Editorial Cartoons on Billboards
New Jersey Governor Phil Murphy is under fire and being ridiculed in a new political cartoon commissioned by the Sussex County Republican Committee. The cartoon shows the governor dragging a boy from his family and indoctrinating him into changing his gender identity.
Sussex County Republican Chairman Joe Labarbera announced that the satirical artwork would be featured in public advertisements across more than 50 locations in northwest New Jersey. The campaign is scheduled to run throughout the election period.
The group is also planning a social media push and displaying the image on billboards along major highways.
The Daily Cartoonist could not discover who the cartoonist is.
Picking on the Aged and Disabled and Jewish
Letters castigating editors for publishing cartoons.
An R. J. Matson cartoon for Roll Call brought a lengthy and explanatory objection from Adam Veale, the communications director for the Disabled Congressional Staff Association:
Last week, Roll Call published a “Capitol stair lift” cartoon illustrating members of Congress utilizing a chair lift and mobility aids. It featured a flippant depiction of the United States Senate as a “Senate Assisted Legislative Facility.”
The cartoon was ableist and careless. Regardless of its intent surrounding a wider public discussion about the age and critical faculties of members of Congress, the cartoon implies that disability and the use of mobility aids impede one’s ability to effectively legislate and serve the American people.
Up in Maine there was also complaints about how the aged were depicted:
I am shocked to view last Sunday’s Steve Meyers cartoon, showing a hunched-over person pushing a walker (Sept. 10, Page D2).
Just what the heck did cartoonist Meyers have in mind? Is he implying we seniors are immigrating into Maine in excess? Most of my peers grow old in Maine and stay here by choice, contributing, as best we can, until the end. We deserve an explanation and apology.
I was dumbstruck by the Dick Wright syndicated editorial cartoon in the Sept. 8 Press Herald, featuring a caricature of Merrick Garland with a partially clad Hunter Biden in his ear (Page A6).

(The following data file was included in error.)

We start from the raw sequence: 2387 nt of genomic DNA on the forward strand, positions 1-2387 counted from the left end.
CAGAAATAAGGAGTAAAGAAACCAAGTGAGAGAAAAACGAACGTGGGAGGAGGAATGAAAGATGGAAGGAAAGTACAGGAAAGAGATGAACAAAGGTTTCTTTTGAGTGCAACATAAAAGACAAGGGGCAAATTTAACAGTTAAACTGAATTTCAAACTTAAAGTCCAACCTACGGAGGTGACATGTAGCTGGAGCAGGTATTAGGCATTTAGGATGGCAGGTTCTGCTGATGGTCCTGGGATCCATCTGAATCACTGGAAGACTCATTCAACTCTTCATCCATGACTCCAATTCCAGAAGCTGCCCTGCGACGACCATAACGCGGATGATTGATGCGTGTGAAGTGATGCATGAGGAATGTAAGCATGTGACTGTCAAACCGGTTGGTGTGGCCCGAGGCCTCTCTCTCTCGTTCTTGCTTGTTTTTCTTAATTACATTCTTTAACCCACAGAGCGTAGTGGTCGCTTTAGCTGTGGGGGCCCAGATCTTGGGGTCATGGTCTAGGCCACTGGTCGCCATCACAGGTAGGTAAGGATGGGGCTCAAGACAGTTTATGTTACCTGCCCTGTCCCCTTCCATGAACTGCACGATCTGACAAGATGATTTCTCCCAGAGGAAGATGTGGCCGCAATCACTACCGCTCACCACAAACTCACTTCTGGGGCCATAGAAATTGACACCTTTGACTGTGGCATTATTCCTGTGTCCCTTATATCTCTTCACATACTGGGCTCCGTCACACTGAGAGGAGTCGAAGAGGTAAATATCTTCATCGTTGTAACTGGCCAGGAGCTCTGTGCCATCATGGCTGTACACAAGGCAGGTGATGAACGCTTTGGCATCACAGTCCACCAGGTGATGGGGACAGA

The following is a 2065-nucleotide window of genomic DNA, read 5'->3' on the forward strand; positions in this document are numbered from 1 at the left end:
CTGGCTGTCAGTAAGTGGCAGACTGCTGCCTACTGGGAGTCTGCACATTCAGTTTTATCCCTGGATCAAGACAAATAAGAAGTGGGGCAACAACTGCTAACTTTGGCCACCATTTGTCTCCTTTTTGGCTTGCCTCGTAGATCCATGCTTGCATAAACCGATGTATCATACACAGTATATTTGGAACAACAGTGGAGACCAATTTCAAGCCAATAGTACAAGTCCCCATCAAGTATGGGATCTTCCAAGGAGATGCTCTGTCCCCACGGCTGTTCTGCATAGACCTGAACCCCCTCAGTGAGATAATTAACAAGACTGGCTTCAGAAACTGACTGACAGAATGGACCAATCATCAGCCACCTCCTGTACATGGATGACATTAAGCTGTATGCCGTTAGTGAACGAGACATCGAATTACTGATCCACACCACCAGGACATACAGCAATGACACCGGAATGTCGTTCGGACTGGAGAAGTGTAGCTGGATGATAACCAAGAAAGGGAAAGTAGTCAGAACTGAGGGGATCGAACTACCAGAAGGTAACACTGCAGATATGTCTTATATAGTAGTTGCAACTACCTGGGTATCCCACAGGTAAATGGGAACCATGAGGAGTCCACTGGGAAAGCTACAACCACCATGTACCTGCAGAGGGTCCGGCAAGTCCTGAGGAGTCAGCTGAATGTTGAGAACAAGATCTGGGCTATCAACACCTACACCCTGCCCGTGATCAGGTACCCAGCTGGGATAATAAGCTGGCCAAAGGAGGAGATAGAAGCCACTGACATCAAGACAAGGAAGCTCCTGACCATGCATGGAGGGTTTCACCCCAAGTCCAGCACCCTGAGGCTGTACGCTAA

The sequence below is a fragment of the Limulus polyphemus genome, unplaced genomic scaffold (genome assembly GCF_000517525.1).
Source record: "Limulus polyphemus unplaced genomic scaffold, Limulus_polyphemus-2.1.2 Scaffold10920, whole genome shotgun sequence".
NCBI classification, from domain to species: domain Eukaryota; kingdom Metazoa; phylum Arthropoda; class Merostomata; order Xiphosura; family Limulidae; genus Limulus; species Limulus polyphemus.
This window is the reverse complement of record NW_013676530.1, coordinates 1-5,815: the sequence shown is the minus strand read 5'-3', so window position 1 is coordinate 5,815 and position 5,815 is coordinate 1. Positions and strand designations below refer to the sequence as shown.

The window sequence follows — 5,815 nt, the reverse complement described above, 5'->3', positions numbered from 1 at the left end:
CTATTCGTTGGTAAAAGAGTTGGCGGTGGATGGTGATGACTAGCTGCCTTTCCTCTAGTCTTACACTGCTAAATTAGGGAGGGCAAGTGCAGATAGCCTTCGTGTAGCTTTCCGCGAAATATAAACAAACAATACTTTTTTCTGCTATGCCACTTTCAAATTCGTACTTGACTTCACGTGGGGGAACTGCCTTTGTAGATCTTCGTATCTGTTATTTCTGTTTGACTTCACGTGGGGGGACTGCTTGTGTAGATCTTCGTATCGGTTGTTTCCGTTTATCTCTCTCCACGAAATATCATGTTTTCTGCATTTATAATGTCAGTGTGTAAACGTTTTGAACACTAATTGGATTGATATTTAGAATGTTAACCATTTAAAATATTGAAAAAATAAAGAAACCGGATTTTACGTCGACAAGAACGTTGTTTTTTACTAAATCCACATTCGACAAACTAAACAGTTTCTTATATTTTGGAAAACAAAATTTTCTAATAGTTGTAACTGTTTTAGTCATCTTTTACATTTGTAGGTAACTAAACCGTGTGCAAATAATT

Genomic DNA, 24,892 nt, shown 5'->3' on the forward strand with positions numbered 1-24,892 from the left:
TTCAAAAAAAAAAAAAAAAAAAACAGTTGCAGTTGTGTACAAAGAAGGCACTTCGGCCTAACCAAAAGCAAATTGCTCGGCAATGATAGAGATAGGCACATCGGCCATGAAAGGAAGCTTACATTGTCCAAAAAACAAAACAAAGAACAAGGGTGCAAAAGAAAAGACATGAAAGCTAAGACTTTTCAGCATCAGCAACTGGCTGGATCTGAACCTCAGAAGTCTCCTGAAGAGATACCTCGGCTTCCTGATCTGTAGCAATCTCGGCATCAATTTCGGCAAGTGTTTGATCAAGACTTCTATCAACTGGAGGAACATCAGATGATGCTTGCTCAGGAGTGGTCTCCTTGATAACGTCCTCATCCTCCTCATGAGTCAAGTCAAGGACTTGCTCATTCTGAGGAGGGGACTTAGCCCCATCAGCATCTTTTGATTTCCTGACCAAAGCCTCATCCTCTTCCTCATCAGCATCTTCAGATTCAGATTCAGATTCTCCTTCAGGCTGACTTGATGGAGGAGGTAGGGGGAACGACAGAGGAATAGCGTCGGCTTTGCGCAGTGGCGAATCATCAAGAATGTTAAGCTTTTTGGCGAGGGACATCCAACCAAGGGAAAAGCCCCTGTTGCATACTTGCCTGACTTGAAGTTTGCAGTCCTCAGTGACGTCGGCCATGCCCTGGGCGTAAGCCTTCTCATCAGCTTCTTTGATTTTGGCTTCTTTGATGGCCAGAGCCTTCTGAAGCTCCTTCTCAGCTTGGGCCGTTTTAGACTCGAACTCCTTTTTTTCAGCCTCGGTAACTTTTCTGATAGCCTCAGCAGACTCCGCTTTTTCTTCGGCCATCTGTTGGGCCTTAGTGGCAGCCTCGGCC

Wright’s cartoon image of Garland’s profile played to antisemitic tropes of a Machiavellian Jew (complete with hooked nose) out to injure the wider society through his machinations, in this case in partnership with or being manipulated by an evil cad.
Elsewhere in the World of Mean Caricaturism
BBC Scotland has removed satirical cartoons of politicians from social media following criticism online.
A clip depicting Scottish Greens co-leader Lorna Slater from Radio Scotland’s Noising Up was described as “unnecessarily nasty” by an MSP.
Animations of First Minister Humza Yousaf, Tory leader Douglas Ross and Labour leader Anas Sarwar were also deleted.
BBC Scotland said it was reviewing Noising Up’s social media output.
Spineless BBC has forgotten our proud history of mocking politicians
The Daily Mail is a bit nastier describing the BBC’s decision in an entertaining read with a little British caricature history:
In these islands we have a long, joyous and venerable tradition of sending up those who rule over us; tearing assorted paper tyrants from their cardboard thrones. The caricaturist Gillray pitilessly slammed the Prince Regent, and the late Michael Cummings made hay with Harold Wilson…
However, the knockabout has always been accepted as part of public life’s rich tapestry.
Yesterday it emerged that BBC Scotland panjandrums, panicked by the Tweeted invective of some of the most pompous bores in Holyrood, have axed social media animations promoting Radio Scotland’s Noising Up.
BBC Scotland has axed several satirical cartoons of politicians following a furious social media backlash.
The cartoons were released as a promotion for BBC Radio Scotland show Noising Up.
The show describes itself as a “riotous mix of sketches, gags, spoofs, quickies and take-offs”.
The assault on ‘nasty’ cartoonists and the censorship of their work continues unabated. The latest bowing to political pressure and culling of satirical commentary comes from BBC Scotland.
feature image by John T. McCutcheon/The Chicago Tribune